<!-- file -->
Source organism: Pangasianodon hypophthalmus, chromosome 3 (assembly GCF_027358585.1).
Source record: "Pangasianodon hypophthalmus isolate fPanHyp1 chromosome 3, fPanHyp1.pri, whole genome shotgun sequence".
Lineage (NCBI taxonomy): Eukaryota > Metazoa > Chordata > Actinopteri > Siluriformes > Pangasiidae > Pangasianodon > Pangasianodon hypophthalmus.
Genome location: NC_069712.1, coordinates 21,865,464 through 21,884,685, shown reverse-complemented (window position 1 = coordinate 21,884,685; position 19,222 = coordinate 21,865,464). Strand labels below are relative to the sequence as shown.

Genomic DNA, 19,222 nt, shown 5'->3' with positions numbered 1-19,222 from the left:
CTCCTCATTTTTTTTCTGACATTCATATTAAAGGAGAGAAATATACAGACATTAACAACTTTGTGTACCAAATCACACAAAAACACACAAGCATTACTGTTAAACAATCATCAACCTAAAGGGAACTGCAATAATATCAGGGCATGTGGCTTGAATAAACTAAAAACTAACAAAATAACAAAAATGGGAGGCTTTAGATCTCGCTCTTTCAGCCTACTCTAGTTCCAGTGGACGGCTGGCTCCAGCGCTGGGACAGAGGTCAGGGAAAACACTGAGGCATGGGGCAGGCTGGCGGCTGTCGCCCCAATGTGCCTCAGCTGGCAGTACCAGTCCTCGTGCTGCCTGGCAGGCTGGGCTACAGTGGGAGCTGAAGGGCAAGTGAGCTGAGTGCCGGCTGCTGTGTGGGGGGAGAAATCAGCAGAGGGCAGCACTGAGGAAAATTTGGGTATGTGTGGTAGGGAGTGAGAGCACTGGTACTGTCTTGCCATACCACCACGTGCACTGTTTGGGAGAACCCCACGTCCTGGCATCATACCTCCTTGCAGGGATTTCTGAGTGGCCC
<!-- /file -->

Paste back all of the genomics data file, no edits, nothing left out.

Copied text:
Source organism: Pangasianodon hypophthalmus, chromosome 3 (assembly GCF_027358585.1).
Source record: "Pangasianodon hypophthalmus isolate fPanHyp1 chromosome 3, fPanHyp1.pri, whole genome shotgun sequence".
Lineage (NCBI taxonomy): Eukaryota > Metazoa > Chordata > Actinopteri > Siluriformes > Pangasiidae > Pangasianodon > Pangasianodon hypophthalmus.
Genome location: NC_069712.1, coordinates 21,865,464 through 21,884,685, shown reverse-complemented (window position 1 = coordinate 21,884,685; position 19,222 = coordinate 21,865,464). Strand labels below are relative to the sequence as shown.

Genomic DNA, 19,222 nt, shown 5'->3' with positions numbered 1-19,222 from the left:
CTCCTCATTTTTTTTCTGACATTCATATTAAAGGAGAGAAATATACAGACATTAACAACTTTGTGTACCAAATCACACAAAAACACACAAGCATTACTGTTAAACAATCATCAACCTAAAGGGAACTGCAATAATATCAGGGCATGTGGCTTGAATAAACTAAAAACTAACAAAATAACAAAAATGGGAGGCTTTAGATCTCGCTCTTTCAGCCTACTCTAGTTCCAGTGGACGGCTGGCTCCAGCGCTGGGACAGAGGTCAGGGAAAACACTGAGGCATGGGGCAGGCTGGCGGCTGTCGCCCCAATGTGCCTCAGCTGGCAGTACCAGTCCTCGTGCTGCCTGGCAGGCTGGGCTACAGTGGGAGCTGAAGGGCAAGTGAGCTGAGTGCCGGCTGCTGTGTGGGGGGAGAAATCAGCAGAGGGCAGCACTGAGGAAAATTTGGGTATGTGTGGTAGGGAGTGAGAGCACTGGTACTGTCTTGCCATACCACCACGTGCACTGTTTGGGAGAACCCCACGTCCTGGCATCATACCTCCTTGCAGGGATTTCTGAGTGGCCC